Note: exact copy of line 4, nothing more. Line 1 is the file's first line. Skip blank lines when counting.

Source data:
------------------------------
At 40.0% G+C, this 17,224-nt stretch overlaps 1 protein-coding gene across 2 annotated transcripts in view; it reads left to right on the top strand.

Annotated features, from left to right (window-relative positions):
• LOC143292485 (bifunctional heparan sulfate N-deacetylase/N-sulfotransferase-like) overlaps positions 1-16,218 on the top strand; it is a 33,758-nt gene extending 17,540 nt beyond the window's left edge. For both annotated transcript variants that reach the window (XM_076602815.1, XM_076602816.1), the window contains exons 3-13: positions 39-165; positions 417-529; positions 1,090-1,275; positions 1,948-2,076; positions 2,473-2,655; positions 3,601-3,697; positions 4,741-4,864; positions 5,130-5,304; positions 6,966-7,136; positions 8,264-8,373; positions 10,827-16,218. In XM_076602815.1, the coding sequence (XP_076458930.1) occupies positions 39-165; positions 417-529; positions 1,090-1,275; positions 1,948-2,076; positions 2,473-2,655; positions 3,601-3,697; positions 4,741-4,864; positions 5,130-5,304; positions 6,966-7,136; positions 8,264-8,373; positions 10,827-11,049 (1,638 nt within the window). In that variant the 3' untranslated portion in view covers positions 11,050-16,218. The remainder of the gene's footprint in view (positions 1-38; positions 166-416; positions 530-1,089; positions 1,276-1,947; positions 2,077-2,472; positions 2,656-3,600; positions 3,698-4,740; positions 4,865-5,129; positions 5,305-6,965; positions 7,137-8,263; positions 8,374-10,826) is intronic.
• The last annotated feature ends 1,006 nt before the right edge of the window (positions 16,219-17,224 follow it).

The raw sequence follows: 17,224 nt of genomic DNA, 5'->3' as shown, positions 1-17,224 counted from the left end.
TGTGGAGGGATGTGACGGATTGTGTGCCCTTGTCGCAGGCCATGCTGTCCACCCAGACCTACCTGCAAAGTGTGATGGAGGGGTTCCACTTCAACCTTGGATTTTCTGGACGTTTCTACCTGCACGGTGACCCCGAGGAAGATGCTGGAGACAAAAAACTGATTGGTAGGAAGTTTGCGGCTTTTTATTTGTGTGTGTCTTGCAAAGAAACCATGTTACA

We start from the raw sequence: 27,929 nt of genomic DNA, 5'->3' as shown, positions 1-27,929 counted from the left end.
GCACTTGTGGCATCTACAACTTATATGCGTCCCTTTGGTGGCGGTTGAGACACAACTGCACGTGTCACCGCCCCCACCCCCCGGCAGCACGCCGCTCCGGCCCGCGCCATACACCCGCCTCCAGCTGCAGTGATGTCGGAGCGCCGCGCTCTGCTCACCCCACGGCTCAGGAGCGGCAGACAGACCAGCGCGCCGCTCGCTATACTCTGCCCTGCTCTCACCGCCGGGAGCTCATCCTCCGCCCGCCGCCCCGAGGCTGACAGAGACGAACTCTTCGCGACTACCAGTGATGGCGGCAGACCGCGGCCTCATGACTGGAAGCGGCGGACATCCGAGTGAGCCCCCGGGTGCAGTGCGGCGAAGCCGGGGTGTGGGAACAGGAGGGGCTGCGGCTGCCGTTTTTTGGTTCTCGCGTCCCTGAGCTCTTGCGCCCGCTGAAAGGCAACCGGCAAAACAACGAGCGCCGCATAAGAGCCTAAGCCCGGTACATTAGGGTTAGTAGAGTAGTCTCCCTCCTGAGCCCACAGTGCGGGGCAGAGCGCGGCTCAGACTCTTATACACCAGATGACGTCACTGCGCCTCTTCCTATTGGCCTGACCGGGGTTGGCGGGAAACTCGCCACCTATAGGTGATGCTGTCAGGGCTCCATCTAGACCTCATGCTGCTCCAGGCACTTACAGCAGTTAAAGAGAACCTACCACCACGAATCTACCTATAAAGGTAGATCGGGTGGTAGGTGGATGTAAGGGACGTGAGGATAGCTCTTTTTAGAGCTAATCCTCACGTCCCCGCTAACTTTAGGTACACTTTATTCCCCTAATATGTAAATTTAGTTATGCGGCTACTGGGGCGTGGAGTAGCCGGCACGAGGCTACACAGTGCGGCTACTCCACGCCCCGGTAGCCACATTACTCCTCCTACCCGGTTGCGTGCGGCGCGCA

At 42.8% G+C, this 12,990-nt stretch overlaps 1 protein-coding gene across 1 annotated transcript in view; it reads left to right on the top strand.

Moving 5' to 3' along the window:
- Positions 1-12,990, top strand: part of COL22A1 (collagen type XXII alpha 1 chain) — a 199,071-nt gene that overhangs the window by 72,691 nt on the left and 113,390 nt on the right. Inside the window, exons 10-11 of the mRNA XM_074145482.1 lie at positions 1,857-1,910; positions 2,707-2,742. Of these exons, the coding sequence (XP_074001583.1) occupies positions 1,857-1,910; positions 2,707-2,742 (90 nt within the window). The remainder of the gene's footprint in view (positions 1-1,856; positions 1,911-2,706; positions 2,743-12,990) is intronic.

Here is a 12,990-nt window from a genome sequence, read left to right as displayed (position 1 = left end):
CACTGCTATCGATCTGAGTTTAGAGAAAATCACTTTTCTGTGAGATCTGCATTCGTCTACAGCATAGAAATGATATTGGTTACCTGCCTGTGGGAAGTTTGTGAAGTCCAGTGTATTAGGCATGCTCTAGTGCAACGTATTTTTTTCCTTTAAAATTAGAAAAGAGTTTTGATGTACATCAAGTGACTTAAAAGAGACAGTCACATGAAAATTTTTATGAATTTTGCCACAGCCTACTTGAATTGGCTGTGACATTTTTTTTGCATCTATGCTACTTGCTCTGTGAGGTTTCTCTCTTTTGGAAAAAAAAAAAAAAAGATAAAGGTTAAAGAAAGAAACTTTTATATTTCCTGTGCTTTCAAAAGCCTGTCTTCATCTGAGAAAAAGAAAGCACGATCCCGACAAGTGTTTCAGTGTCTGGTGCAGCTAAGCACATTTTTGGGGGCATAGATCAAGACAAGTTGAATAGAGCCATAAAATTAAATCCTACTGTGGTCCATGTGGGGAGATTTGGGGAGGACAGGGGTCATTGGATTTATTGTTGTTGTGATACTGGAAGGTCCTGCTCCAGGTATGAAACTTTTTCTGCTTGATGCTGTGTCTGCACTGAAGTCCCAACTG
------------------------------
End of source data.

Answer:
• The last annotated feature ends 1,006 nt before the right edge of the window (positions 16,219-17,224 follow it).